The coronavirus pandemic has already quashed a number of previously announced deals, including Xerox’s hostile takeover bid for HP. More deals are expected to fail, as companies focus on preserving cash and ensuring debt access just to make it through the challenging economic cycle. The auto, retail, restaurant, travel and manufacturing sectors have been particularly hit hard, as they face declining sales and location closures. Automotive manufacturers are restructuring their businesses, and car dealerships are seeing fewer people walk in the door. Car dealership operator Asbury Automotive Group Inc. (NYSE: ABG) has called off its $1 billion acquisition Park Place Dealerships, citing a drop in car sales from the coronavirus. The purchase was supposed to expand Asbury’s presence in Texas, while growing its portfolio of luxury brands including Mercedes-Benz, Lexus, Jaguar and Rolls Royce. Park Place operates 17 dealerships with 15 of them in Texas. “The Covid-19 pandemic has caused a dramatic decrease in economic activity across the United States,” Asbury stated in a SEC filing. “The company has experienced a sudden and significant decline in its sales and service business operations. Because the company cannot predict the duration of the pandemic and resulting economic impact on its business, the company will continue to evaluate its options and manage its business as appropriate in order to preserve its financial flexibility during this challenging time.” For more, read our full coverage: 5 derailed deals: HP, TGI Fridays among those losing buyers during coronavirus crisis.
MORE ON CORONAVIRUS IMPACT
Diamond Offshore Drilling Inc., the rig contractor controlled by Loews Corp., filed for bankruptcy amid an unprecedented crash in crude prices that’s wrecking demand for oil exploration at sea. The company listed $5.8 billion of assets and $2.6 billion of debt in a Chapter 11 petition filed in Houston, citing year-end 2019 data. It has about $434.9 million of cash on hand, according to the document. Diamond owns rigs that can drill in water more than two miles deep. But offshore oil is among the most expensive to produce, putting the company at a disadvantage when prices plunged to less than $30 a barrel. Read the full story by Bloomberg News: Diamond Offshore files for bankruptcy amid historic crude crash.
With buyouts at a virtual standstill, private equity firms are finding a new place to put their billions of dollars: investing in public companies that have been pummeled by the Covid-19 economic collapse. The technique is a throwback to the 2008 financial crisis when, in one notable deal, Warren Buffett threw a $5 billion lifeline to Goldman Sachs Group Inc. This time around, it’s gotten so popular that the bidding for slices of distressed companies can resemble a heated takeover battle, with as many as 20 private equity firms clamoring for a piece of one deal. Read full coverage by Bloomberg: Private equity firms fight for lifeline deals in Buffett-Goldman redux.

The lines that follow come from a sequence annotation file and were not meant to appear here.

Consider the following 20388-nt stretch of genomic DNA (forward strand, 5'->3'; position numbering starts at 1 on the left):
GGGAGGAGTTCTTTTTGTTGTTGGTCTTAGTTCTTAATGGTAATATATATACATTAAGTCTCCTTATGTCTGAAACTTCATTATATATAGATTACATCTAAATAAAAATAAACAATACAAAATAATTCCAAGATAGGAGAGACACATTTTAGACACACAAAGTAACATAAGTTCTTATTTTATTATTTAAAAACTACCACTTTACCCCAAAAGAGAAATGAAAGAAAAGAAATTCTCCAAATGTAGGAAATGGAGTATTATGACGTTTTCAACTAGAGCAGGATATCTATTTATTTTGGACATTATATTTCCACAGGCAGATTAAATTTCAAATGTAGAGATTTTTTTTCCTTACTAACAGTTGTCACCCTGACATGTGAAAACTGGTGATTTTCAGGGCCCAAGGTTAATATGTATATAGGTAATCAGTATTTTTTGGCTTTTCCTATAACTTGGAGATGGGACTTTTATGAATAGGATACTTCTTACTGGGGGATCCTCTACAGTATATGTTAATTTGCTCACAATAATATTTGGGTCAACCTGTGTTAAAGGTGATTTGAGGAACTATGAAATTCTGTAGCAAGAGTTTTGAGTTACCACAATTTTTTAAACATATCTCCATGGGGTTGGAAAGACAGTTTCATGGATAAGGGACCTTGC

While some mom-and-pop businesses waited in vain for their share of a federal bailout, a 700-person biotech firm that recently paid a multimillion-dollar settlement to the Justice Department was approved for one. The Paycheck Protection Program, touted as a Covid-19 lifeline for businesses with fewer than 500 workers, provided tens of millions of dollars in loans to firms with far larger payrolls than that, according to disclosures filed by publicly traded firms that received the aid. Read the full story by Bloomberg: Private equity firms fight for lifeline deals in Buffett-Goldman redux.
To explore how the coronavirus is affecting the middle market, Mergers & Acquisitions interviews dealmakers from Alvarez & Marsal, Merrill Corp., M33 Growth, M-III Partners, Paul Hastings and the Riverside Co. Read our full coverage: “Brace for impact,” say private equity firms to portfolio companies about the coronavirus.
Deal structures are changing, especially in terms of what happens after a deal is completed. Read our story: How to manage post-closing disputes in M&A as a result of the coronavirus.
Covid-19 is forcing M&A practitioners to assess appropriate risk allocation mechanisms to address the impact of the virus on global business operations, including Representations and Warranties Insurance (RWI). Read the guest article: How the coronavirus forces dealmakers to assess effectiveness of RWI policies.
As consumer spending and business investment is declining, we expect a slowdown in private equity transaction volume. Read the story: Private equity deals will slow down, as global economy stalls amid coronavirus pandemic.
For more on how to cope with these challenging times, see: Coronavirus contingency planning checklist for the middle market.
Fred Ebrahemi has been named chief operating officer, and Paul Huber has been promoted to principal at private equity firm Clearlake Capital. In addition, John Cannon has joined the firm as managing director. Cannon was most recently with Stradling Yocca Carlson & Rauth.